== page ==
Deutsche Telekom Essay

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Formed in 1996 from the Deutsche Bundespost (German  Federal Post Office), Deutsche  Telekom  is the largest  telecommunications  company  in  Germany and also in the European  Union. When  it was controlled  by Deutsche  Bundespost,  the telephone  service in Germany  had been part  of the  state-owned monopoly that also controlled the postal services.

After the establishment  of the first telephone  services in the United States, it was not long before the first telephone  network was established in Germany. In 1880 the first telephone exchange in Germany was built in Mulhouse, in Alsace, then a part of Germany but now a part of France. The builders wanted to get a government permit to start operations, but the authorities in Berlin did not want a telephone service in Mulhouse before there was one in the German capital, so Berlin quickly opened its exchange in January 1881, initially with eight subscribers.  The exchange had capacity for 99 people, and they were dubbed by the press the “99 fools.” However, by May 1882, there were 699 subscribers,  and  the  service grew rapidly after  that,  with  the  Berlin Boerse (stock exchange) having a large number of lines for its brokers to use.

The Reichspost—which also ran postal services— also continued with the telephone service, and by 1888 the Berlin Telephone Exchange was able to claim that it had more telephone connections  than any city outside the United States. Two years later, a public “pay phone” was established  in each of the  10,000 local post offices. The service became better during World War  I with the increased  use of military engineers, and was also adapted and improved after the war by the Inter-Allied Control Commission.

During the 1920s and 1930s, the telephone system continued  to grow, with international calls possible, some  by radio.  It was even possible—at a cost—to telephone  zeppelins such as the Hindenburg. During World War II, the Germans connected conquered territories in eastern Europe to their telephone network. However, much of the phone system in eastern Germany was destroyed in late 1944 and 1945, although many lines survived—a Soviet soldier was able to telephone  the Berlin Bunker where an astonished  Josef Goebbels answered the telephone.

After the war, the system was repaired  and much of the network in Berlin and in many other cities were working reasonably  well by the  end  of 1945. There were  then  two  systems  in  operation,  one  covering West Germany and West Berlin, and the other for East Germany. There were also separate  networks  established by the  Americans  and  the  British, but  these were quickly merged with the West German system. In spite of the Cold War, it remained possible to telephone from West Germany to East Germany and vice versa, but there were occasional technical difficulties. Nevertheless, the system did work well and with the unification of Germany on October  3, 1990, the two systems were both held under Deutsche Bundespost, although moves were already afoot to split the postal and telephone  services of the company, as had happened in so many other countries in the world.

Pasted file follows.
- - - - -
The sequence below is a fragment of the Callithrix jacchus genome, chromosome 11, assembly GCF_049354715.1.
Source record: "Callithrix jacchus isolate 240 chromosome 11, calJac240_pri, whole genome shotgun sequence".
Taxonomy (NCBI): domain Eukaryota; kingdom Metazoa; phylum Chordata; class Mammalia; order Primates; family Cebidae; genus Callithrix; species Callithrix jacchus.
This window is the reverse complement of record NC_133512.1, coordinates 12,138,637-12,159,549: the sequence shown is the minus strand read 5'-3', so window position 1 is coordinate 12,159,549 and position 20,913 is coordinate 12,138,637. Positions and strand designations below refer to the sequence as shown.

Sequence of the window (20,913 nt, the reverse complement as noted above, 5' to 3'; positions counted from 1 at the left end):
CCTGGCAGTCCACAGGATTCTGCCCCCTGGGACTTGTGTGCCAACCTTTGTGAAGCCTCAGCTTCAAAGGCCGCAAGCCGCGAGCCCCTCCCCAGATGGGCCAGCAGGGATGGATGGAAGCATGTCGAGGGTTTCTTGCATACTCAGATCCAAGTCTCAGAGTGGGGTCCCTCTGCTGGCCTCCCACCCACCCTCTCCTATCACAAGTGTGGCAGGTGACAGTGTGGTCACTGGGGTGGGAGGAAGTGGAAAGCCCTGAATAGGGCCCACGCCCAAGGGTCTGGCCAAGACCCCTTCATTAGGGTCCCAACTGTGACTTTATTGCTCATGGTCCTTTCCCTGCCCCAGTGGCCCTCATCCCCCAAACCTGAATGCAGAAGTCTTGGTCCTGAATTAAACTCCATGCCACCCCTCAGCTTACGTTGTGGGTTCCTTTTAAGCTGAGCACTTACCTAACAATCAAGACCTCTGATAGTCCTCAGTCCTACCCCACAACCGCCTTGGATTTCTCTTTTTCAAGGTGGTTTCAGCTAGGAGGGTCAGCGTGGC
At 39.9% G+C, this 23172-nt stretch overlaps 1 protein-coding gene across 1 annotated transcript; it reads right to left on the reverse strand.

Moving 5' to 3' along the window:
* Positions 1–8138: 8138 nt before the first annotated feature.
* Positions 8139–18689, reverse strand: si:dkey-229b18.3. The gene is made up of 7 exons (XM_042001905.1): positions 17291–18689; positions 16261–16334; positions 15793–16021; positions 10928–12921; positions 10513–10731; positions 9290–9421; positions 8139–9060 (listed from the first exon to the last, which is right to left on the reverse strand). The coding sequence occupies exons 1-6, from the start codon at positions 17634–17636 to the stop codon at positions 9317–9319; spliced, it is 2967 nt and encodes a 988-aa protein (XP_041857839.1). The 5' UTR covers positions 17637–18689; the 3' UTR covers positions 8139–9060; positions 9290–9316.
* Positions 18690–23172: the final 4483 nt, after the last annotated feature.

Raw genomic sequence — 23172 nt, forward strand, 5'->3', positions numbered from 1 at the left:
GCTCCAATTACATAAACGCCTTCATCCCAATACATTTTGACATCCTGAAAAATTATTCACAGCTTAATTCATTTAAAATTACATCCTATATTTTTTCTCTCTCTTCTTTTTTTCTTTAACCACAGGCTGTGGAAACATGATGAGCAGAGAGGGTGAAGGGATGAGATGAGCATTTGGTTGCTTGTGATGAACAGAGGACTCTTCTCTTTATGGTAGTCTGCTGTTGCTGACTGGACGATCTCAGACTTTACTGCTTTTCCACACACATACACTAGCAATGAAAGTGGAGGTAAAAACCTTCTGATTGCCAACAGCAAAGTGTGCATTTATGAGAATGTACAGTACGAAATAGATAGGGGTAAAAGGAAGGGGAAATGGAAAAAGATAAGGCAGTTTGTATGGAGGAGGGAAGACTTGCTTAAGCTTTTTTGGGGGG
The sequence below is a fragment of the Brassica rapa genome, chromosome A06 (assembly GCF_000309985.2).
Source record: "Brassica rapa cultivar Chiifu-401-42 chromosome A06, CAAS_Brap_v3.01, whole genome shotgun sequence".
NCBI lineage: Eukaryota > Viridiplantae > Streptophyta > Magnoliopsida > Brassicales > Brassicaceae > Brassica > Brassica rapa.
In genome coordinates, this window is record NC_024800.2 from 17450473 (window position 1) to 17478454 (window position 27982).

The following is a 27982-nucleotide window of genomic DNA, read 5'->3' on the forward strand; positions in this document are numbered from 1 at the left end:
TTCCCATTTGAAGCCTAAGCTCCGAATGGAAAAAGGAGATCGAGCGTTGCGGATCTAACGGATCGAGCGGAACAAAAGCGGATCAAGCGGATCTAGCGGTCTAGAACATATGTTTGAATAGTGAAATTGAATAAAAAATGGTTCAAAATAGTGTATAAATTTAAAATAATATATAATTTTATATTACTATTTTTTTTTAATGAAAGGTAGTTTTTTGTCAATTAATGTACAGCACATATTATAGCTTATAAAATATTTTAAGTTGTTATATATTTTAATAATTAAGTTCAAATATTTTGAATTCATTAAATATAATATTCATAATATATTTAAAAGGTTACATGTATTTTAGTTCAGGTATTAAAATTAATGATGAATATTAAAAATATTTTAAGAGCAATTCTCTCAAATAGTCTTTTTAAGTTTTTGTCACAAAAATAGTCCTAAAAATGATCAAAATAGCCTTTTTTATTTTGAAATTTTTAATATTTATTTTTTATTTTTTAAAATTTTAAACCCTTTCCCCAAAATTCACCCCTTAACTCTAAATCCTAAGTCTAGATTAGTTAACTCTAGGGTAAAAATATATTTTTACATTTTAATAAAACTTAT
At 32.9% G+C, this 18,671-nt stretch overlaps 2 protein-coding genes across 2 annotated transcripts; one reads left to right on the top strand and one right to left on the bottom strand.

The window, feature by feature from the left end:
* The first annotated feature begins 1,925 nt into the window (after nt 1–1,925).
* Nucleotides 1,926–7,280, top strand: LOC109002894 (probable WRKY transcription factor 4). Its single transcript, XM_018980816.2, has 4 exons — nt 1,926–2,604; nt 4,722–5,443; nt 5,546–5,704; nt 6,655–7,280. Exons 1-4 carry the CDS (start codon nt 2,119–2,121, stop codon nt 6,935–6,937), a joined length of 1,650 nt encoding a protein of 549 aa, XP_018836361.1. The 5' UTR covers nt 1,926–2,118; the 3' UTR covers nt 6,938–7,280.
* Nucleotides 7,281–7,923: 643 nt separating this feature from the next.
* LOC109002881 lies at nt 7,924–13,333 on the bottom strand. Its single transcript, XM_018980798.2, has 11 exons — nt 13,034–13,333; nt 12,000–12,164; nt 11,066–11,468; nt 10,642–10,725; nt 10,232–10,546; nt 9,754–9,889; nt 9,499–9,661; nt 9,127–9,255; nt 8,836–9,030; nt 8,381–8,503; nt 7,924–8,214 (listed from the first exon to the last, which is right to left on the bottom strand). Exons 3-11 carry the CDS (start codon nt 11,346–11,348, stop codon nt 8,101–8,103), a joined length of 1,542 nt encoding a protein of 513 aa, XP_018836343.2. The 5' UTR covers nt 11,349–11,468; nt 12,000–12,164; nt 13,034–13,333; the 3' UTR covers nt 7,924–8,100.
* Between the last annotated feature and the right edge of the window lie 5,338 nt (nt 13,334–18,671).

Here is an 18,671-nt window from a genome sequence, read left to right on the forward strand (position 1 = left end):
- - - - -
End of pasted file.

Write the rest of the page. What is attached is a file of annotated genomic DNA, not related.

In 1996 Deutsche Telekom was privatized, but the German government has continued to hold a stake in it. The expectation  was that the new company would be able to raise capital more easily and be more efficient. Instead, with privatization, the government was forced  to  break  the  telephone  carrier’s monopoly; this led to some 1.5 million customers  leaving them for rival companies  in 2005 and  2006. As a result, Deutsche  Telekom shed 30,000 workers as its stock price fell dramatically. At the height of the speculative fever, shares went as high as €100, but later fell to €12, and in August 2008 they were trading at €10.97.


  1. “Deutsche Telekom—Bad Connection,” Economist (v.387/8575, 2008);
  2. Christian Hilpert, Strategische  Perspektiven die  Deutsche  Telekom  im  deregulierten  Marktumfeld  [Strategic  Perspectives  on  the  German Telecom Deregulated Market Environment] (VDM Verlag Dr. Müller, 2007);
  3. Gerhild H. M. Komander, 1881: Berlins erstes Telefonbuch (Story Verlag, 2006);
  4. Eli Noam, Telecommunications in Europe (Oxford University Press, 1992);
  5. “Research and Markets Ltd.; Germany Has Europe’s Largest Telecom Market, Supported by a Large and Affluent Population,” Computers, Networks & Communications (August 18, 2008).

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